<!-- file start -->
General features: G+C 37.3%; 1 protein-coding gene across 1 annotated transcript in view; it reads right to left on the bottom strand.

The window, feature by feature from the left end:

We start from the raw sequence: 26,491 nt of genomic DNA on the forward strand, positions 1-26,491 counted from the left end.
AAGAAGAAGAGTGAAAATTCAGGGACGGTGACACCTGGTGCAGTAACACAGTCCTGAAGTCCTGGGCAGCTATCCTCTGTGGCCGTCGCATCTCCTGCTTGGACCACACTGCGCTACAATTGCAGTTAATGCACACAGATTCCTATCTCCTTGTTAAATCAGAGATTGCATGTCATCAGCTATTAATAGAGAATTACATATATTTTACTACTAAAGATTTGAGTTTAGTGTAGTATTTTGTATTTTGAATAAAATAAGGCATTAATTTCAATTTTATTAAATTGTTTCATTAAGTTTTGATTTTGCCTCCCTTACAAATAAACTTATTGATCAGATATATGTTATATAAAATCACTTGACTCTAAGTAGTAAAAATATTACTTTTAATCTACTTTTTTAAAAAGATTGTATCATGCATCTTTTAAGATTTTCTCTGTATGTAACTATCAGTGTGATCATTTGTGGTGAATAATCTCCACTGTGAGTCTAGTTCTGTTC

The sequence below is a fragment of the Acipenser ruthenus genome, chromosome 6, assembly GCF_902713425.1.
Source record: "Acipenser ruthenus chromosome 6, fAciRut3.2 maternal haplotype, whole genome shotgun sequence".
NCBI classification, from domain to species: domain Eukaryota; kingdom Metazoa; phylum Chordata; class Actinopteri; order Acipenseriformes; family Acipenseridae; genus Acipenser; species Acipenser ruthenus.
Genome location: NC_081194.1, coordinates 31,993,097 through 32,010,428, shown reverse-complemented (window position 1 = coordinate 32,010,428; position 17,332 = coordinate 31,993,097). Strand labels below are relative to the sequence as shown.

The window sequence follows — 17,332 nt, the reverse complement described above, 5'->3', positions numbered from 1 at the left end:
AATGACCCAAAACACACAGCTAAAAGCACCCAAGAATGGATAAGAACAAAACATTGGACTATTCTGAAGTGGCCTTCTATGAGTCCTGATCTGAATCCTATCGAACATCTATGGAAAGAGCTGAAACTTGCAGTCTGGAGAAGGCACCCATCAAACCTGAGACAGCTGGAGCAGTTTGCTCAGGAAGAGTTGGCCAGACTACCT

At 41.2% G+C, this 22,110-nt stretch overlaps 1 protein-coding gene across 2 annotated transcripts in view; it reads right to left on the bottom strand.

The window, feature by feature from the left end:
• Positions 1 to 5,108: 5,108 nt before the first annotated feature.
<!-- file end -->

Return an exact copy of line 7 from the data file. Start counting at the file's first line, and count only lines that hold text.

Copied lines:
NCBI classification, from domain to species: domain Eukaryota; kingdom Metazoa; phylum Chordata; class Actinopteri; order Acipenseriformes; family Acipenseridae; genus Acipenser; species Acipenser ruthenus.